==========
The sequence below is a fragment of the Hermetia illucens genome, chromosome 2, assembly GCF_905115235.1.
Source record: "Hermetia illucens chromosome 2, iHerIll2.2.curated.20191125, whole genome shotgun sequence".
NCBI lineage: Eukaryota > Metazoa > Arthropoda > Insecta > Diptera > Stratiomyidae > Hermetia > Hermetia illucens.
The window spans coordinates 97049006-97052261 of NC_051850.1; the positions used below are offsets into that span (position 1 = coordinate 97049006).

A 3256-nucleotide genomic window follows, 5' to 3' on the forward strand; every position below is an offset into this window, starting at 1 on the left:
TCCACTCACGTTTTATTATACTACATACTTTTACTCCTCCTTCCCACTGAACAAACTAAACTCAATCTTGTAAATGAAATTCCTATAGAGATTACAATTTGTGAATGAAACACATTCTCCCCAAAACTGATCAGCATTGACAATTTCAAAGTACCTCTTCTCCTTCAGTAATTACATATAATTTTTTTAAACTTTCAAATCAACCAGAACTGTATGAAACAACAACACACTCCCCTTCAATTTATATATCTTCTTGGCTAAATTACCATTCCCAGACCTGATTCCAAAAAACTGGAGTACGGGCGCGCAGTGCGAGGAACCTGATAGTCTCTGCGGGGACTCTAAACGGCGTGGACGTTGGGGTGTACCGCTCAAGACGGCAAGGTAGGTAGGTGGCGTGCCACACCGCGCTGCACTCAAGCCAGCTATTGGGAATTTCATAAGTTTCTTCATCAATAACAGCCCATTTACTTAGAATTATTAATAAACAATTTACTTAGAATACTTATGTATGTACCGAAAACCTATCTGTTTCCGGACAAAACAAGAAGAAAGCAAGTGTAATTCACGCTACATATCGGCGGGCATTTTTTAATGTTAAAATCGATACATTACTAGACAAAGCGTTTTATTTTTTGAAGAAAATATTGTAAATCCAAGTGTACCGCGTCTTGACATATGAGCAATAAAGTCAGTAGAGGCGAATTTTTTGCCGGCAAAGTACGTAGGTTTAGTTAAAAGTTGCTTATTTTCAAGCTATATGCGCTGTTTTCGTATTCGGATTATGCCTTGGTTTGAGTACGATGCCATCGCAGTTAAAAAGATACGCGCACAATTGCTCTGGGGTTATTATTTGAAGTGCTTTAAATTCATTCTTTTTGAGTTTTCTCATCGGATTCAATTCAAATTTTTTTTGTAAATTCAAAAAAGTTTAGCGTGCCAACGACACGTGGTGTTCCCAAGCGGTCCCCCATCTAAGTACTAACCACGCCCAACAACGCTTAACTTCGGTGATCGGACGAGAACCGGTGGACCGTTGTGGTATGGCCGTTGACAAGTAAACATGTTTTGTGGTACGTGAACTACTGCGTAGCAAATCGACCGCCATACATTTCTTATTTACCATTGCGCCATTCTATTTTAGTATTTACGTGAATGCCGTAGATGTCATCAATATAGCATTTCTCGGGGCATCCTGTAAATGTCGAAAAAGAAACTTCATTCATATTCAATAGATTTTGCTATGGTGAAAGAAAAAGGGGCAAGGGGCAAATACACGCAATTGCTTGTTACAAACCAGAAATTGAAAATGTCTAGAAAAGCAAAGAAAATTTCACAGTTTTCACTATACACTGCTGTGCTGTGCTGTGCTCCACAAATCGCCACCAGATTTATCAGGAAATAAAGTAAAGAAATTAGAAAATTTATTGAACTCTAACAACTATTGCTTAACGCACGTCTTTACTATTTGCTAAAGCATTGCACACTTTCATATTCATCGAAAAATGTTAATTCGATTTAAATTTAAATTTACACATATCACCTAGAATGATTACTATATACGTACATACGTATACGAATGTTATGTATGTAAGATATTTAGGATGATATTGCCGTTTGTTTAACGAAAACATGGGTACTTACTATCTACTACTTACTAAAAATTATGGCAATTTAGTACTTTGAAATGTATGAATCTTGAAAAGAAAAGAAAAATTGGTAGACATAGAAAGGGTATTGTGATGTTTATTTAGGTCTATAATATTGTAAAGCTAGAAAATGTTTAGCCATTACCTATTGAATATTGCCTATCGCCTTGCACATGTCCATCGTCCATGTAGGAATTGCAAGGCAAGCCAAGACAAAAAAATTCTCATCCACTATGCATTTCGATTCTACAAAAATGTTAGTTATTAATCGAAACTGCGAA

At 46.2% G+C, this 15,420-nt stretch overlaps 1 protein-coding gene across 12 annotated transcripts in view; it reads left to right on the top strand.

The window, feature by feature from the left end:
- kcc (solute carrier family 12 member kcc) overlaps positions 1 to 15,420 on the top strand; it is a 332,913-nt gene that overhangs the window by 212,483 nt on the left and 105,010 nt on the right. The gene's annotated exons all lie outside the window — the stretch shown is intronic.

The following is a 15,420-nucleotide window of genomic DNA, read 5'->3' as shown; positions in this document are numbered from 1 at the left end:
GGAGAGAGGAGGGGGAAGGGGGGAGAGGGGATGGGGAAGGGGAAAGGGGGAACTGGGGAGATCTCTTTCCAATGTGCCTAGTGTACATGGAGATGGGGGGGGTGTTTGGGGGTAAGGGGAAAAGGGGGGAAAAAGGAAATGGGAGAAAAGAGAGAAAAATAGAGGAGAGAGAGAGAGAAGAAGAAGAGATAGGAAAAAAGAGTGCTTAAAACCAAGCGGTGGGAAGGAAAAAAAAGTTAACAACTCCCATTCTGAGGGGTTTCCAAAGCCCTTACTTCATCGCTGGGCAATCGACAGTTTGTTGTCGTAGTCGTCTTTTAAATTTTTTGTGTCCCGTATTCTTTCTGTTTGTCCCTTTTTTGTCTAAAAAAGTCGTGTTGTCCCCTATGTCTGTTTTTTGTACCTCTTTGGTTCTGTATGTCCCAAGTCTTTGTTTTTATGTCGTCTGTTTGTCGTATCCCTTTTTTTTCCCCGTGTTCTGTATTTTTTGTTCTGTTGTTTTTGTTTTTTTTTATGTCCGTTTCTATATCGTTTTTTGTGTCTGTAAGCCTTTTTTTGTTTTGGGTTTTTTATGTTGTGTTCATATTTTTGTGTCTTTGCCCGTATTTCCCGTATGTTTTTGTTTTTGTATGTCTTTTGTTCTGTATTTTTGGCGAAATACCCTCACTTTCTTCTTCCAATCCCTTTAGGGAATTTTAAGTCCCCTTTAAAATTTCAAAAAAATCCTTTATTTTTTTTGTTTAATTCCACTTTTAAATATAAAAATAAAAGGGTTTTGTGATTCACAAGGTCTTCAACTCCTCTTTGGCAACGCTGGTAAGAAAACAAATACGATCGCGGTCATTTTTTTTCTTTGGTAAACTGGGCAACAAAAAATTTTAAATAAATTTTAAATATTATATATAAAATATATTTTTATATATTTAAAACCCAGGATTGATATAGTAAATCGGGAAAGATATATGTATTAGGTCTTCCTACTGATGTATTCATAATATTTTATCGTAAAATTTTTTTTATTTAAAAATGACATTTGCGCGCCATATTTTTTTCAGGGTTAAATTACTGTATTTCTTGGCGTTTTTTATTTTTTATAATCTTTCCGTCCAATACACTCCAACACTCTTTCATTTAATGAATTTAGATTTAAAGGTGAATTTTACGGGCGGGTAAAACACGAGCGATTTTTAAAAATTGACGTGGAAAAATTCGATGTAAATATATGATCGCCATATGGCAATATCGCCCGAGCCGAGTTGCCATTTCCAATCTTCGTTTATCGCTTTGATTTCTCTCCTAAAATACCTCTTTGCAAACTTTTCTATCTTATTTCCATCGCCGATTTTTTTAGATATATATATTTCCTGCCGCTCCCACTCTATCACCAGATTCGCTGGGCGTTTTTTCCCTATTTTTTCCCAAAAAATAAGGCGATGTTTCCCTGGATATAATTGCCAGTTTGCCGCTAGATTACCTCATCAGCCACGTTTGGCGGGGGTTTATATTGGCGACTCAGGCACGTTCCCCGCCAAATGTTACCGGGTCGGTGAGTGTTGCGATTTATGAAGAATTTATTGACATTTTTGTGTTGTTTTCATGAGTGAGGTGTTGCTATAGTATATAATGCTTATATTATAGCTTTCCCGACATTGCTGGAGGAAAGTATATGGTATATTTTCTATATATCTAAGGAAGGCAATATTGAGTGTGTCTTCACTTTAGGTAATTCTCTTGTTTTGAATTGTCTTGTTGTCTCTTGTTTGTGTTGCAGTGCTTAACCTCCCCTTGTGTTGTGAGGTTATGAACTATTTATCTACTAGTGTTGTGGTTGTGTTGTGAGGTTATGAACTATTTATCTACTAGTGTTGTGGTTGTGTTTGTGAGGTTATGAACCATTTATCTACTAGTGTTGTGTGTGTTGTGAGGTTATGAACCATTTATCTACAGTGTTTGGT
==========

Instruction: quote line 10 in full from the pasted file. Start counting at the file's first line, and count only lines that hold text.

The following is a 15,420-nucleotide window of genomic DNA, read 5'->3' as shown; positions in this document are numbered from 1 at the left end: